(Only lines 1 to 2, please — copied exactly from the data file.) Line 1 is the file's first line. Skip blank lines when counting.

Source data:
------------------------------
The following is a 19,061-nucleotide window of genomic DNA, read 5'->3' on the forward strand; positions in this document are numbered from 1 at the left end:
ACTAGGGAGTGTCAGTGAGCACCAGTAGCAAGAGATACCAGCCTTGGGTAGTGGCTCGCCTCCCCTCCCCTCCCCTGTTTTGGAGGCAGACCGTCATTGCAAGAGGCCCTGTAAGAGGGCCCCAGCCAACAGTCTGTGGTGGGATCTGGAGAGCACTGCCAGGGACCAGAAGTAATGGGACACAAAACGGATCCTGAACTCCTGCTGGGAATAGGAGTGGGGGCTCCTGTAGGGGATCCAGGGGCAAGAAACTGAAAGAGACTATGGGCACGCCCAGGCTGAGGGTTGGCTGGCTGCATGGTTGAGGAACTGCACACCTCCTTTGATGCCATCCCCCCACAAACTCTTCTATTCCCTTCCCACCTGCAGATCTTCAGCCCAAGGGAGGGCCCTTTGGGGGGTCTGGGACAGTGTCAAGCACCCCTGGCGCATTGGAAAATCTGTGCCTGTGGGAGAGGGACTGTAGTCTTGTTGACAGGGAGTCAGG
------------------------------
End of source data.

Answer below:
The following is a 19,061-nucleotide window of genomic DNA, read 5'->3' on the forward strand; positions in this document are numbered from 1 at the left end:
ACTAGGGAGTGTCAGTGAGCACCAGTAGCAAGAGATACCAGCCTTGGGTAGTGGCTCGCCTCCCCTCCCCTCCCCTGTTTTGGAGGCAGACCGTCATTGCAAGAGGCCCTGTAAGAGGGCCCCAGCCAACAGTCTGTGGTGGGATCTGGAGAGCACTGCCAGGGACCAGAAGTAATGGGACACAAAACGGATCCTGAACTCCTGCTGGGAATAGGAGTGGGGGCTCCTGTAGGGGATCCAGGGGCAAGAAACTGAAAGAGACTATGGGCACGCCCAGGCTGAGGGTTGGCTGGCTGCATGGTTGAGGAACTGCACACCTCCTTTGATGCCATCCCCCCACAAACTCTTCTATTCCCTTCCCACCTGCAGATCTTCAGCCCAAGGGAGGGCCCTTTGGGGGGTCTGGGACAGTGTCAAGCACCCCTGGCGCATTGGAAAATCTGTGCCTGTGGGAGAGGGACTGTAGTCTTGTTGACAGGGAGTCAGG